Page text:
When my entree arrived, my wife, Rebecca, said something like, “Are you going to eat all that?”
I had ordered the Mi Tierra Mexican Dinner, one of the “house specials” at the new Mi Tierra Family Mexican Restaurant in southeast Lincoln.
I chose it because it had variety: a char-broiled rib-eye, a cheese enchilada, pork tamale and a crispy beef taco. The entree ($18.50) came with guacamole, rice and refried beans served on a plate the size of a stop sign. (Well, it seemed that big.)
I did eat all of it, only because I was hungry, and I had run several miles prior to our dinner.
Co-owner Jesus Guitron called it a “big boy platter” even though it’s not a part of that portion of the menu. Yes, Mi Tierra, has a “big boy” section, with large dishes for hearty appetites ranging from $18.50 to $21.50. The section is part of Mi Tierra’s large menu, which features all your Mexican favorites: burritos, enchiladas, chile rellenos, chimichangas, tostadas, fajitas and more.
Guitron and his cousin, Jesse Guitron, opened the family Mexican restaurant Feb.16 in the Old Cheney Center at 5500 Old Cheney Road. It takes over the spot once occupied by the Indian restaurant Taj Mahal.
Jesus Guitron is no stranger to serving Mexican food. He said he’s been in Lincoln for 16 years, working many of them for Lincoln restaurateur Abram Morales at Morales’ Mazatlan and Las Margaritas restaurants. Jesse Guitron lives in Boise, Idaho, and has owned and operated Mexican restaurants in the northwest (Idaho, Oregon, Washington, California) for 45 years, Jesus said.
The Guitrons spent 4½ months getting Mi Tierra ready. They hired Seattle artist Rogelio Andrade to paint gorgeous murals on the walls. The heavy, wooden booths, with Mi Tierra inscribed on each, were handmade in Guadalajara. There’s also new carpet, plumbing and more.
Although Guitron worked at other Lincoln Mexican restaurants, he emphasized the entrees at Mi Tierra are his own family’s recipes. The menu is extensive, ranging from simple (popular combination plates) to complex (seafood and chicken dishes and special sauces).
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I ordered my rib-eye medium-rare. It came out that way (Often, steaks I order at Mexican restaurants are overcooked). I really enjoyed the pork tamale and cheese enchilada. The ground beef in my taco was a tad too greasy to my taste, soaking the hard shell — my only complaint.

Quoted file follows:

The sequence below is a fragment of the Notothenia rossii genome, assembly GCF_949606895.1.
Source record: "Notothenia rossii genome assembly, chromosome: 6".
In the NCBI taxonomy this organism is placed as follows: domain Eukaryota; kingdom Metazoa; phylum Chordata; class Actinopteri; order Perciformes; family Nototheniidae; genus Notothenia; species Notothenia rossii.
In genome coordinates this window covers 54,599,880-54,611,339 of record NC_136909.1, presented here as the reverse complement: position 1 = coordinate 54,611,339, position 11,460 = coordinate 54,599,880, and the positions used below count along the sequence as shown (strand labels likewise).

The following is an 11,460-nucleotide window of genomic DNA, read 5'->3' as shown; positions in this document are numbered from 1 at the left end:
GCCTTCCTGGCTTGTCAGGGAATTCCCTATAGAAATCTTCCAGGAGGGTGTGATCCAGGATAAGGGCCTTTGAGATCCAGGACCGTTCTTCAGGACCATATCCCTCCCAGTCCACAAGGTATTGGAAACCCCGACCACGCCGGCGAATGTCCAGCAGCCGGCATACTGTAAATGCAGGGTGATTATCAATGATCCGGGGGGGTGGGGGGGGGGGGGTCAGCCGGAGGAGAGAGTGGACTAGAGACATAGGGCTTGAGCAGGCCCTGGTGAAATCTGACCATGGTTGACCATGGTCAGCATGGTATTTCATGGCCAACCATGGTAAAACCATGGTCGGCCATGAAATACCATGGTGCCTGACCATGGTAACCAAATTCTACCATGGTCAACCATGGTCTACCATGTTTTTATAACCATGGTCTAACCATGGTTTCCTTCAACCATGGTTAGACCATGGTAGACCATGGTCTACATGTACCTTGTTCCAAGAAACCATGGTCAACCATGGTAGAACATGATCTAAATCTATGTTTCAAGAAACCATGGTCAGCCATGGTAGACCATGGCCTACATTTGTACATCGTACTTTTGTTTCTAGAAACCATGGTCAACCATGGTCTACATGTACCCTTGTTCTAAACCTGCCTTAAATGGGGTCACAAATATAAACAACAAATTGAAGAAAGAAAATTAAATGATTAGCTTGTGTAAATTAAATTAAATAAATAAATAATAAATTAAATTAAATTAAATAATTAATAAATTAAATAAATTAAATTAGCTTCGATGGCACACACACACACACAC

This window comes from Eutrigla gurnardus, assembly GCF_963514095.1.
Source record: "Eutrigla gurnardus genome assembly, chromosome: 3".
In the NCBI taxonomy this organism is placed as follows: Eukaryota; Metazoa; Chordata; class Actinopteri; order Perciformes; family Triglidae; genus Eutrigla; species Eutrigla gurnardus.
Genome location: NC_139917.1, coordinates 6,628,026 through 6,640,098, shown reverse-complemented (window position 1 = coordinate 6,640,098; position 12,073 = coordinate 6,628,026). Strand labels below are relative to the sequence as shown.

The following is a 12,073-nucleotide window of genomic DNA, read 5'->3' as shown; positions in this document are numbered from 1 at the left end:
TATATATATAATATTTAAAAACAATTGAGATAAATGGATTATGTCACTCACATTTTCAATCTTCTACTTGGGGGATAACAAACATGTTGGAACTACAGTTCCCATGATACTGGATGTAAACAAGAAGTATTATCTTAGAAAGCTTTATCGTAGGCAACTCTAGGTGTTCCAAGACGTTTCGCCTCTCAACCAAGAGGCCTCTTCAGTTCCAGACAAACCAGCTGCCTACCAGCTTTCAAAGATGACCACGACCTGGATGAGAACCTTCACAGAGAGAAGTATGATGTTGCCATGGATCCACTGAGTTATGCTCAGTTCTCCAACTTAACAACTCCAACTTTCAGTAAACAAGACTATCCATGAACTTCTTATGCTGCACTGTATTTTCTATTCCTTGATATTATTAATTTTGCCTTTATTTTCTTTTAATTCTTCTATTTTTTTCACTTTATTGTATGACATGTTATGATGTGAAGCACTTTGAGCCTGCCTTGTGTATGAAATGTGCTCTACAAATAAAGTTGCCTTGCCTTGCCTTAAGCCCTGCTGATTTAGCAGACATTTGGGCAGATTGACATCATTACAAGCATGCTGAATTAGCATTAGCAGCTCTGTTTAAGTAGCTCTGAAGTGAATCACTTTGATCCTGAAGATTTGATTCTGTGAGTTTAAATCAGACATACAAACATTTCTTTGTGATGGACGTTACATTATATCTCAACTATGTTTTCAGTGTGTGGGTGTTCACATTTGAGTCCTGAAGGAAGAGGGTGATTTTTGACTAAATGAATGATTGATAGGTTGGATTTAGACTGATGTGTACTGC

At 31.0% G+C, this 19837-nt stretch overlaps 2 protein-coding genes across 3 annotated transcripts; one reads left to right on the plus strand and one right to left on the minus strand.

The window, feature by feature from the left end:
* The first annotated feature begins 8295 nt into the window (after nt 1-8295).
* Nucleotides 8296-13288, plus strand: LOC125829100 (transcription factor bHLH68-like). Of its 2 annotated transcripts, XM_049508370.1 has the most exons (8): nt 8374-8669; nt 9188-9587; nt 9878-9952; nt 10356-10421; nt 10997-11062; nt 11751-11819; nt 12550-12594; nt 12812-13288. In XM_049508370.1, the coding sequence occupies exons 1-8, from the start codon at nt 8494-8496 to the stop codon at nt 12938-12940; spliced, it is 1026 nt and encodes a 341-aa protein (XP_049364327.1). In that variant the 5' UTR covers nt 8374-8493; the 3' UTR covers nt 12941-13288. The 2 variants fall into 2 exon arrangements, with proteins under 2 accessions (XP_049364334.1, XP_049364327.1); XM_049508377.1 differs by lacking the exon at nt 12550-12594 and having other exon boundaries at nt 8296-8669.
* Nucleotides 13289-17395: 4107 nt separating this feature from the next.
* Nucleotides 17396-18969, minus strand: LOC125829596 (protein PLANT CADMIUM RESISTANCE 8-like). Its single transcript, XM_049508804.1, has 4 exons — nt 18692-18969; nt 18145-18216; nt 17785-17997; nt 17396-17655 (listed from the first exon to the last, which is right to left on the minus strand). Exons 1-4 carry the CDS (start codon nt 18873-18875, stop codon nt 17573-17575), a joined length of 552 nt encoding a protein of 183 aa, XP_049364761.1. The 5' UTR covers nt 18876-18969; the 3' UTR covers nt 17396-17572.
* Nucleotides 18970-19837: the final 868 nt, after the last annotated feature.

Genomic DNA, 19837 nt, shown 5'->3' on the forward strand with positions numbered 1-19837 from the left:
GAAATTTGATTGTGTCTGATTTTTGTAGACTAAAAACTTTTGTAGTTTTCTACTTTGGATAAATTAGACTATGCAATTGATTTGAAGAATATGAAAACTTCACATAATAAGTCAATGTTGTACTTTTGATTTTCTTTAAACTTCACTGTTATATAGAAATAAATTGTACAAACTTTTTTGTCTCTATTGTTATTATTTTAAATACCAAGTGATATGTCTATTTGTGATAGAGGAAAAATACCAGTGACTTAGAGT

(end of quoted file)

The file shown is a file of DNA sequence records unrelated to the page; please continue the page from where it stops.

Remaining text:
My wife enjoyed her Enchiladas Suiza ($11.50), primarily for the tasty verde salsa topping it. The dish featured two corn tortillas stuffed with grilled chicken. It also was topped with melted cheese and sour cream.
Lengua (beef tongue) was not among the meat options, but Jesus Guitron said he might add it if repeatedly requested. This is my official request for it.
Mi Tierra’s liquor license is pending. Jesus Guitron said he expects to be serving margaritas and Mexican beers by mid-May. You can go to Mi Tierra’s website (mitierrarestaurant.org) to see the many different margarita flavors which will be on sale. The restaurant also has horchata ($2.75), which I enjoyed in place of a margarita. Grade: B+
Having worked in successful Lincoln Mexican restaurants, Jesus Guitron knows the drill. Mi Tierra begins each meal with complimentary homemade chips served with mild and spicy sauces and refried beans. Our entrees arrived about 10 minutes after ordering. Mexican eateries pride themselves on their speed. Our friendly server was quick with menu recommendations. Grade: A
The dining room is beautiful and a must-see, especially the murals. Using the restaurant name, Mi Tierra (my land), as his theme, Andrade painted scenes showing farm life and community. They are quite striking, as are the booths. I did a double-take when I saw the restaurant named inscribed at the top of each booth. They are something to see. Grade: A
Jesus Guitron used to make his refried beans using lard, but not anymore. After hearing from many of his customers, he switched to vegetable oil, he said. That’s part of his effort to be conscious of special diets. His menu contains several vegetarian options — spinach burrito ($10.95), vegetarian burrito ($9.50 with carrots, celery, bell peppers, mushrooms and onions), cheese enchiladas and spinach enchiladas (both $10.50). The menu, however, doesn’t designate gluten-free dishes. Grade: B
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Jeff Korbelik is tasting room manager at James Arthur Vineyards in Raymond. He’s been writing restaurant reviews for the Journal Star since 1998.